At the end of the week the free upgrade window for Windows 10 closes. This has been an interesting experience because Windows 10 for the most part stepped in and corrected a series of mistakes Microsoft had been repetitively making since Windows 95. From Windows 95 on they treated Windows more like an application bundle than an operating system, and the market suffered for it. It wasn’t just the market the practice blocked Microsoft’s efforts on Smartphones and initial tablets and largely contributed to the resignation of one of Microsoft’s most powerful and long lasting executives Steve Ballmer.
Next week, with the release of the Windows 10 Anniversary Edition a new page gets turned and I think you’ll find that by the end of the year if your relationship and opinion of Microsoft hasn’t changed for the better already, it will have changed if you are using Windows.
Let me explain.
History of Windows
Windows started out as a way to respond to Steve Jobs’ and Apple’s unwillingness to license the MacOS. Bill Gates saw the need for a product that could go where Apple was unwilling to go and, at first, Windows was more like an application. It was a GUI overlay for DOS a command line interface operating system. It stayed that way until Windows 95 when the two were crammed together and suddenly we had the most popular, in terms of lines waiting for it, product that Microsoft ever produced.
But this was actually a bad thing because it got people thinking of Windows more like an application than an OS.
What Is An OS?
What an operating system is supposed to do is handle all of the base level capabilities that a user needs to run applications on hardware. It is
one half of the initial hardware solution and ideally, because neither the hardware nor the OS can operate alone, it would only be sold as a bundle. You see this in pretty much everything but PCs you buy. Whatever the software needed to run it comes with it and you never worry about buying a new OS for your appliances of vehicles, if it needs an update it either happens automatically or a service tech of some type does it for you.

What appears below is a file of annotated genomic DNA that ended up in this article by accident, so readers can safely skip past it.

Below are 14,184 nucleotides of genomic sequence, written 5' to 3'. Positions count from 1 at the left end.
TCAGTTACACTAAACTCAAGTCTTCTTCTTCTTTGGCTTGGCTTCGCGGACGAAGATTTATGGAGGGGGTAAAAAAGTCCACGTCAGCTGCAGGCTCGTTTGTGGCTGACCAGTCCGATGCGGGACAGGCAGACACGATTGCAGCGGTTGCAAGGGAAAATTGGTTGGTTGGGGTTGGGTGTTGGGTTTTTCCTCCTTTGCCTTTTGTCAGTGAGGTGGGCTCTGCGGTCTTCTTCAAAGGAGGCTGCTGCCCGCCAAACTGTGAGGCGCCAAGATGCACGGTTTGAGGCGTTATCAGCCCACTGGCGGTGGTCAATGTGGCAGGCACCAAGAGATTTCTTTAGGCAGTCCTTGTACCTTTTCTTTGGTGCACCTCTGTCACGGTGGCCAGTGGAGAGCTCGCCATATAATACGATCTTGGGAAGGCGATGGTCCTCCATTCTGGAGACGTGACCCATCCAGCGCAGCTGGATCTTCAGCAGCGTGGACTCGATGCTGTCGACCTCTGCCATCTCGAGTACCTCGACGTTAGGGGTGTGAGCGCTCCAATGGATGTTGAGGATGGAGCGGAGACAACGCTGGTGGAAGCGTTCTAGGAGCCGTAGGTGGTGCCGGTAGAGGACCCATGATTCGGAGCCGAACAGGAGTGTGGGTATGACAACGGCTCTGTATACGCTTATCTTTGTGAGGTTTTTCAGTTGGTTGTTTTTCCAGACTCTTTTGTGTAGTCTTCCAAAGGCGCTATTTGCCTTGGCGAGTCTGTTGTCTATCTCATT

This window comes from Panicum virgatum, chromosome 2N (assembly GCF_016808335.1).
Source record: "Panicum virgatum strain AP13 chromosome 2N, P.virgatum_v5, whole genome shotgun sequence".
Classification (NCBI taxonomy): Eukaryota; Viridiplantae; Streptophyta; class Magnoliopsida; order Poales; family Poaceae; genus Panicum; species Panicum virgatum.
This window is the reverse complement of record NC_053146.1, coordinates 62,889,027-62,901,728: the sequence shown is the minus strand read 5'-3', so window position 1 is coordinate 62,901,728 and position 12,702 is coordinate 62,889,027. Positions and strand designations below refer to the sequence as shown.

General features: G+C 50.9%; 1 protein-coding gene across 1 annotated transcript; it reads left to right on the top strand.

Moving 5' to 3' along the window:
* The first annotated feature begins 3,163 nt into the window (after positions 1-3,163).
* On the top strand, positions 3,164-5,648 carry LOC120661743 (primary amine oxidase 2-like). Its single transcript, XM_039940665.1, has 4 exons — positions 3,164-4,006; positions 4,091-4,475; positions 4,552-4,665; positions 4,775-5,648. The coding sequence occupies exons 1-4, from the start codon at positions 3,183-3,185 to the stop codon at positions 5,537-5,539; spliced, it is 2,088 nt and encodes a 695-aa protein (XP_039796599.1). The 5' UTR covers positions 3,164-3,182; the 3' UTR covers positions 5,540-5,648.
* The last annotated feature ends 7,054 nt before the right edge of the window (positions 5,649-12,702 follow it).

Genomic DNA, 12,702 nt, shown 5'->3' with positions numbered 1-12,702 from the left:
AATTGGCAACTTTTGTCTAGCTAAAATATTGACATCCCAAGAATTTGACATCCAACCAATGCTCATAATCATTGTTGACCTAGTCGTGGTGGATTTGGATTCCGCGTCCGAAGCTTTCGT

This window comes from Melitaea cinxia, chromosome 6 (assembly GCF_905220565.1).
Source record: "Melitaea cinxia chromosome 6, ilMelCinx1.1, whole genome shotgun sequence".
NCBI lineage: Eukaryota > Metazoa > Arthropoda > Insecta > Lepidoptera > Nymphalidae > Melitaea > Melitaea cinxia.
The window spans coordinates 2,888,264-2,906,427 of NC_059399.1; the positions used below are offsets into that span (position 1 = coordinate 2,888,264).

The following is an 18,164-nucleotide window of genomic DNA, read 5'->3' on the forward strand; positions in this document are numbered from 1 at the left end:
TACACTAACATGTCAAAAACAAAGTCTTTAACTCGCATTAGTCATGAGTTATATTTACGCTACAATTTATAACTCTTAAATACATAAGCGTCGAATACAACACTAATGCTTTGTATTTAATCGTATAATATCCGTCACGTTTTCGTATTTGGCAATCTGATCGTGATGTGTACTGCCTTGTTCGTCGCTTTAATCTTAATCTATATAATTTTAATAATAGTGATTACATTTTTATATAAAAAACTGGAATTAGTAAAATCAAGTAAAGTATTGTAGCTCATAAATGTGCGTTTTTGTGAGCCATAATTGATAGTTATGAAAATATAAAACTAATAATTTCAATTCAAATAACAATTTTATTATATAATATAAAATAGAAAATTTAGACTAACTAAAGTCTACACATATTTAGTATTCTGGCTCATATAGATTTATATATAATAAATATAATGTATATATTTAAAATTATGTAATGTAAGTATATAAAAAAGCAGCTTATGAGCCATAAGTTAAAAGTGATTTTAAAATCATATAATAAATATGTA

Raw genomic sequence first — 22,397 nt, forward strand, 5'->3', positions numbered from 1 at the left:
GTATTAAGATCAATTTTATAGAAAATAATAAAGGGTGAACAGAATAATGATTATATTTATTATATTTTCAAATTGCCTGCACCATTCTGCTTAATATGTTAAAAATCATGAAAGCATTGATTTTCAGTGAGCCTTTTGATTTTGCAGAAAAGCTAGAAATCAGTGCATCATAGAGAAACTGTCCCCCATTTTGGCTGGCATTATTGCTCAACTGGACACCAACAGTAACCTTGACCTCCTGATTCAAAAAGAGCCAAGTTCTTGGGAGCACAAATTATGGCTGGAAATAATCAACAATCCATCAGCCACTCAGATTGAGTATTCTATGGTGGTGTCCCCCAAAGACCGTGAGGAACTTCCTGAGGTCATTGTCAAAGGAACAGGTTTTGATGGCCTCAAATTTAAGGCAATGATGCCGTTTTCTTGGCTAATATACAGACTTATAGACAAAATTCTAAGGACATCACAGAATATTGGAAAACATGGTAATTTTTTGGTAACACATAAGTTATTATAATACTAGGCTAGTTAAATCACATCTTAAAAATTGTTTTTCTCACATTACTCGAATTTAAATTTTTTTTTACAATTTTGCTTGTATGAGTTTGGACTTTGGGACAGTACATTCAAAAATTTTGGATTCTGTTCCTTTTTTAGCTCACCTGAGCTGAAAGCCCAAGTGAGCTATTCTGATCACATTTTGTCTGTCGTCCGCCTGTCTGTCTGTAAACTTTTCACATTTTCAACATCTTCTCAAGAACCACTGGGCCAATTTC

This pivot from virtually any other technology based product you likely own is largely due to the fact that PCs started out as hobbies for geeks and never really fully evolved away from that concept. This meant every user was expected to be a little bit techy and, when that wasn’t the case, user satisfaction with the product suffered.
What is kind of funny is the techy crowd initially hated Windows, and when Microsoft tried to push the ease of use aspect of the product further with Microsoft Bob it outright rebelled, which likely speaks to why Windows didn’t get easier faster.
For those of you who have made the jump you’ve likely found the water is actually really nice at the Windows 10 end of the pool. Getting here was likely rather painful but now you have an experience more like you have with your Smartphone or tablet. You have an on-line store for apps, which now moves with you from PC to PC nearly automatically (with the really annoying exception of Microsoft Office which remains an outlier). The product is a ton more reliable with few crashes and the only big remaining annoyance is coming in to work and finding an update has occurred, and you have to wait until it finalizes. This can get kind of annoying if you are already late and your system has had a big update.
I’ve been running the Windows 10 Anniversary Edition for several days now and I’m impressed that it hasn’t caused me a single problem other than that initial post installation delay. Menus are still where they belong, largely out of site, and the only issue I’m having is with the Skype preview and that has to do with the fact they’ve apparently hidden all of the hardware setting so I can’t test the camera (and make sure the right one is set up) until I’m actually on a call. I expect that’ll get fixed because it is incredibly annoying.
Improvements that don’t get in your way are largely to security and given how many organizations are getting breached at the moment that’s a good thing.
But Windows 10 reflects a change back to Windows being mostly an operating system again. Generally, out of the way, mostly hands off, and nearly trouble free. I’m running it on 3 desktop systems and about 5 laptops and sometimes I forget how improved it is until I’m forced to go back to a Windows 8 or 7 machine. Once you are used to Windows 10 anything older is just painfully annoying.
End of the week your free move to Windows 10 is over and you’ll have to spend between $100 to $200 for an upgrade or get it on a new PC which, generally, is the best way to get a new OS anyway. By the way if you are near a Microsoft store they’ll do the upgrade for you and if it doesn’t work on a Windows 10 ready PC they’ll give you a new Dell laptop which is one hell of deal but only till the end of the week. In addition, there are all kinds of specials running so if you are considering a new PC anyway this week might be an excellent week to go shopping.
In the end though, Windows 10 represents one of the biggest fixes any company has ever done in their approach to a market and a return to what the OS should have always been, an OS.
President and Principal Analyst, Enderle Group
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